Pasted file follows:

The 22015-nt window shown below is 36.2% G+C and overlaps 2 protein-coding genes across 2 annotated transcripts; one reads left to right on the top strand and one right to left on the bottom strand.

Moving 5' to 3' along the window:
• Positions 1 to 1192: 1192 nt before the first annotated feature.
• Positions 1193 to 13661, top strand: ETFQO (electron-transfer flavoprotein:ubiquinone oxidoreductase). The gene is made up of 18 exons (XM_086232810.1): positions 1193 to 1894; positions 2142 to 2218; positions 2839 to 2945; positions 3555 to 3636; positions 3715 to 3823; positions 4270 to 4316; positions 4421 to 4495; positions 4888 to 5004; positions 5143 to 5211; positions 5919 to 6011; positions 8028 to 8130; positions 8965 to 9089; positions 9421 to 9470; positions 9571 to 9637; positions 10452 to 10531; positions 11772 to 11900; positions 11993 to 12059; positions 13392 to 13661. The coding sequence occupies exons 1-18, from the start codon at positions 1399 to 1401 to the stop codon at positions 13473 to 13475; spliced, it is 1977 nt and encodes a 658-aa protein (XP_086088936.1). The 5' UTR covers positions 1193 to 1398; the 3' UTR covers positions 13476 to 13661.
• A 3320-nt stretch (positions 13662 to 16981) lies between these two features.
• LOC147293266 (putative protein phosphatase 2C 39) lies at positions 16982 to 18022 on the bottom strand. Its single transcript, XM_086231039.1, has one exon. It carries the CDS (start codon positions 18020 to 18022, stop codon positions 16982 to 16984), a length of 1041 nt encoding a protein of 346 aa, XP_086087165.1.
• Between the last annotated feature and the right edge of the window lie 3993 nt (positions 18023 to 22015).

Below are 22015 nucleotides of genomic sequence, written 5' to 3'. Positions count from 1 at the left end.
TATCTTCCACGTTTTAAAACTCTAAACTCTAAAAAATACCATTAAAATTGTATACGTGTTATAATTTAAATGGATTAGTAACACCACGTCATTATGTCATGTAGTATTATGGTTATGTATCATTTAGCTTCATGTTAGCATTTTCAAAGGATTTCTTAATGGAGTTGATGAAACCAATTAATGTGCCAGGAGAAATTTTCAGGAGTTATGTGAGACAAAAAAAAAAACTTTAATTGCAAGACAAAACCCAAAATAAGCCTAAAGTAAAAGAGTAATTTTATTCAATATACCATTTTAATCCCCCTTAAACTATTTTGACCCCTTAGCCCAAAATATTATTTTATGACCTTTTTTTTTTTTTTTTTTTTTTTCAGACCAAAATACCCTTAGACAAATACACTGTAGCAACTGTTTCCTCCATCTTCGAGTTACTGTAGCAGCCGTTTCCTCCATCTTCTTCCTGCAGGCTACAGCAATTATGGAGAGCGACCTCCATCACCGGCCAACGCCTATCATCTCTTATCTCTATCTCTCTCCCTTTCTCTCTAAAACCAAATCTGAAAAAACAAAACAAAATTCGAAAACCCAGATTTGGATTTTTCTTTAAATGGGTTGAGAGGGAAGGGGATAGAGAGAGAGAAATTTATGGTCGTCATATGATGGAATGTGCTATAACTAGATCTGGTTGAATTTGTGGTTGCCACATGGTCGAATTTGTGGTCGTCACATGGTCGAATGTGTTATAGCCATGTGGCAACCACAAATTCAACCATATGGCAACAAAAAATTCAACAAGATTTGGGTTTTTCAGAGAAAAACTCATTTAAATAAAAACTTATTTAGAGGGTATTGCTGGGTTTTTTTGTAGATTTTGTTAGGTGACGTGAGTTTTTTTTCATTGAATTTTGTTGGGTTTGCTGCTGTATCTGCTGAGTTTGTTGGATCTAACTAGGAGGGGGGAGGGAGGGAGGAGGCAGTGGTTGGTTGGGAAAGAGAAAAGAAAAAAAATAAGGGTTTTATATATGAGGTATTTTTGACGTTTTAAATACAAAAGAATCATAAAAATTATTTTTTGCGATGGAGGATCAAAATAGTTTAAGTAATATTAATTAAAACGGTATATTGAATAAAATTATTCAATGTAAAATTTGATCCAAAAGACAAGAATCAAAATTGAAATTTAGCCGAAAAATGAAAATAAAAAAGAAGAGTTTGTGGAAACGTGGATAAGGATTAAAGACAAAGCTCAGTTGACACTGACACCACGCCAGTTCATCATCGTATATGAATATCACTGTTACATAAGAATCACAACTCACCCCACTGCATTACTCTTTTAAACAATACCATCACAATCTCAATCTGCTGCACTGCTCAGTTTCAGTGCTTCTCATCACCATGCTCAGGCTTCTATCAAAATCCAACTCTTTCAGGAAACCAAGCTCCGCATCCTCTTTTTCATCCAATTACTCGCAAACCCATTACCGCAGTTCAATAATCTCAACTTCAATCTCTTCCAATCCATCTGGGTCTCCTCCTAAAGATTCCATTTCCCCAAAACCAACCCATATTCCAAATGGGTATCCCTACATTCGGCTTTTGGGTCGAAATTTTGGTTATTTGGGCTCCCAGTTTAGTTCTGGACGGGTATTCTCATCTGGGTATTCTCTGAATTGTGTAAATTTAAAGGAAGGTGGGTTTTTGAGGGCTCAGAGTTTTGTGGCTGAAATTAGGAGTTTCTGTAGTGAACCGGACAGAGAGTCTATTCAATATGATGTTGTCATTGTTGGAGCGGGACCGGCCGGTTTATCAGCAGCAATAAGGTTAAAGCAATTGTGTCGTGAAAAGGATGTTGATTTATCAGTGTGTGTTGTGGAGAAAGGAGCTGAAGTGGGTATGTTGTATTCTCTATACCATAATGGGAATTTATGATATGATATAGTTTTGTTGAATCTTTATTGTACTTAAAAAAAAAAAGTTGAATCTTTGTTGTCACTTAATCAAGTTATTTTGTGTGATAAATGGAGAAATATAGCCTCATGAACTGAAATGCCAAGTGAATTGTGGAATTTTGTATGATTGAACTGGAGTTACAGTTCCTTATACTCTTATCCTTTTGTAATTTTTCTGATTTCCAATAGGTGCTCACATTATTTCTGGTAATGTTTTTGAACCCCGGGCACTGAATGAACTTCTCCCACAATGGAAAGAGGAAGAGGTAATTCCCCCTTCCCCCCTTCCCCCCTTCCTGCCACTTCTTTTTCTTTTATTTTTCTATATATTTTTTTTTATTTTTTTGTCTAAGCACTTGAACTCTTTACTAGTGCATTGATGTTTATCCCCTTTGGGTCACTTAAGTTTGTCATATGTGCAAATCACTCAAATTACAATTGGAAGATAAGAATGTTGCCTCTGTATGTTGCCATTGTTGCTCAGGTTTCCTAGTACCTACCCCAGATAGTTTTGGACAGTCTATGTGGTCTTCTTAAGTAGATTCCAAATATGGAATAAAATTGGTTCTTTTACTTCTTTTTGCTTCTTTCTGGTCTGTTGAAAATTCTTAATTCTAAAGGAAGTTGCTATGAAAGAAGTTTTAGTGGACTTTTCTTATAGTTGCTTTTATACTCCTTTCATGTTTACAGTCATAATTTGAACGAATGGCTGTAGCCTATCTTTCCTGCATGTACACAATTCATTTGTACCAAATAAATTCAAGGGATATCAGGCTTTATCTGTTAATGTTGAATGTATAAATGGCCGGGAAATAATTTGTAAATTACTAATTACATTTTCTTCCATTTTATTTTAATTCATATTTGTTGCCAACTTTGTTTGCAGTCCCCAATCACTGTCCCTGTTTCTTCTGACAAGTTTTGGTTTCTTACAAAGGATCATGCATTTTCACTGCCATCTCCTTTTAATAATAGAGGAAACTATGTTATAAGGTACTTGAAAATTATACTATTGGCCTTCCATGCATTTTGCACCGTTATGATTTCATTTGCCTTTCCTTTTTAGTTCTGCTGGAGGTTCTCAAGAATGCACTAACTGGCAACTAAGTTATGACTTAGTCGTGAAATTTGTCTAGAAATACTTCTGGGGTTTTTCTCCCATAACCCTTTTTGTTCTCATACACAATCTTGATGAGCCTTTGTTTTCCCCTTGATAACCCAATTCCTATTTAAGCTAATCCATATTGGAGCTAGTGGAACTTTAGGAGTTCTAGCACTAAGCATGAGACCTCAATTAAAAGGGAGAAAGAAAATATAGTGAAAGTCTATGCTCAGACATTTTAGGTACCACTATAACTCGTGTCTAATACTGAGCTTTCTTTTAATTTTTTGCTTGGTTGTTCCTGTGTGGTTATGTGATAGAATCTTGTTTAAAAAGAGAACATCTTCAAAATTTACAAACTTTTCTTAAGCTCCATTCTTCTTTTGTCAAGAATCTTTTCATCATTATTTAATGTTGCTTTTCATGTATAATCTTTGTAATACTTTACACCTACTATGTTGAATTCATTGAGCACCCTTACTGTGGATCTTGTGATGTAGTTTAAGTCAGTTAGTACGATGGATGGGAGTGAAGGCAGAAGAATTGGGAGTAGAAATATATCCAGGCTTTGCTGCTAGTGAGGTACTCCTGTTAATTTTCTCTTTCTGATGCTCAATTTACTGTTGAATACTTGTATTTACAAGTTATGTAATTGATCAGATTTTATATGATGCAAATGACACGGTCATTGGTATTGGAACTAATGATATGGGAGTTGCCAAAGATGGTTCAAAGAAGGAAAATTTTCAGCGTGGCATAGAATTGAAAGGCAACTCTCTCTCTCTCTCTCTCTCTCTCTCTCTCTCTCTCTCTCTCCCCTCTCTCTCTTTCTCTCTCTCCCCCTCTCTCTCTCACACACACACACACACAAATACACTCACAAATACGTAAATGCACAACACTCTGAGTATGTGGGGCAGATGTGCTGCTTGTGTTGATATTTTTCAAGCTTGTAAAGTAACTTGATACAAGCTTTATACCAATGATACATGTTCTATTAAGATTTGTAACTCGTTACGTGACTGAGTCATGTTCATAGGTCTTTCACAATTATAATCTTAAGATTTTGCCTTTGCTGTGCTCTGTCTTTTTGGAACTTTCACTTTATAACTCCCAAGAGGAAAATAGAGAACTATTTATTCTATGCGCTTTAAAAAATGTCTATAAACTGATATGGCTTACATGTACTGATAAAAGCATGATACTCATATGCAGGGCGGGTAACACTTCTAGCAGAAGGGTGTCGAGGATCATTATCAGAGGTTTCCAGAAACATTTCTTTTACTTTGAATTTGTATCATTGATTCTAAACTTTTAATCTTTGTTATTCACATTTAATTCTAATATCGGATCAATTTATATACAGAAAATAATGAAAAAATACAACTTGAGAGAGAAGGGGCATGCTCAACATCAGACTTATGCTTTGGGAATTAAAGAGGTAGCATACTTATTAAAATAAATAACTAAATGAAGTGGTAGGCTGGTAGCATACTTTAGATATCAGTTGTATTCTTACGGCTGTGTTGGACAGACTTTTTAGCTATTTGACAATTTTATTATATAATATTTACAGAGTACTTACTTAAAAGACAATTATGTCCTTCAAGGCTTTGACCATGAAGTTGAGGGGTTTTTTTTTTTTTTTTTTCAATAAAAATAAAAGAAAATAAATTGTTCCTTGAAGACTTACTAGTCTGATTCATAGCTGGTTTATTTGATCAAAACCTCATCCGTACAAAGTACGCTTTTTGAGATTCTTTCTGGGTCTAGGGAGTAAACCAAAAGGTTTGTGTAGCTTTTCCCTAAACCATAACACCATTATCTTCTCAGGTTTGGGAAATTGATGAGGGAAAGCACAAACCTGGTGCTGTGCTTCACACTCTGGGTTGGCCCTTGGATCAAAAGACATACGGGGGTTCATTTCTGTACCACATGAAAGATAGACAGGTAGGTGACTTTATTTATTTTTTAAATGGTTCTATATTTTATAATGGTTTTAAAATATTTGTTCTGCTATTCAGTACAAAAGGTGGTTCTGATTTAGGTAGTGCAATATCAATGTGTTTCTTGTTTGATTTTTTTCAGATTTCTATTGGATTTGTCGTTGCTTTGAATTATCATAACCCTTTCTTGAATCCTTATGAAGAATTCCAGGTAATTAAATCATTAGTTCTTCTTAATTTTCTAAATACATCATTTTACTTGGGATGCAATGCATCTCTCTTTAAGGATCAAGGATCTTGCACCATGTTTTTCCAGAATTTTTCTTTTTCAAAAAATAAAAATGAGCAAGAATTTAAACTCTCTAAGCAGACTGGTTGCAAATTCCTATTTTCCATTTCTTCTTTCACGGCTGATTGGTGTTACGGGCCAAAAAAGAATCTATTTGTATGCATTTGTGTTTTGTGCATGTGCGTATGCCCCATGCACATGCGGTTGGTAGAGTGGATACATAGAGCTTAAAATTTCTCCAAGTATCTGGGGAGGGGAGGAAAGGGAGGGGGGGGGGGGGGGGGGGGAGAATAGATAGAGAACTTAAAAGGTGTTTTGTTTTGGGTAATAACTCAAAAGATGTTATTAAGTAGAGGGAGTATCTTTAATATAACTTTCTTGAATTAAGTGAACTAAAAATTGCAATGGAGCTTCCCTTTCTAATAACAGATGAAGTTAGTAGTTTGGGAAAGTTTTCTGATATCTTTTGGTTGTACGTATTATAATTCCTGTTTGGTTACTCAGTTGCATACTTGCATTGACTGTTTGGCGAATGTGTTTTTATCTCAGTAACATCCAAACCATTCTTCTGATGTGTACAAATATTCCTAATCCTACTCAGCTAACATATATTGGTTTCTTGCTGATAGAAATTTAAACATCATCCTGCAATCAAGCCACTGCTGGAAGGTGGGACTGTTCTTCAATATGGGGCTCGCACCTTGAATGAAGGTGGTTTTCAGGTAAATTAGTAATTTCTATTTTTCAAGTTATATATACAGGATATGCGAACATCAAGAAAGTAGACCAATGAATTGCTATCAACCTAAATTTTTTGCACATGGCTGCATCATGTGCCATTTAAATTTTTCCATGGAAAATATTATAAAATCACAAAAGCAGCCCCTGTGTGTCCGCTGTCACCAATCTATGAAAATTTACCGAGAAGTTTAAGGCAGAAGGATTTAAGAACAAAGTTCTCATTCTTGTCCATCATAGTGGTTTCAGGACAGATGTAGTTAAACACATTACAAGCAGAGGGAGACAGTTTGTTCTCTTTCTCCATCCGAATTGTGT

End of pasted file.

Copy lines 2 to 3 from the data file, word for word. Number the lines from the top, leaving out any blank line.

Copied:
Moving 5' to 3' along the window:
• Positions 1 to 1192: 1192 nt before the first annotated feature.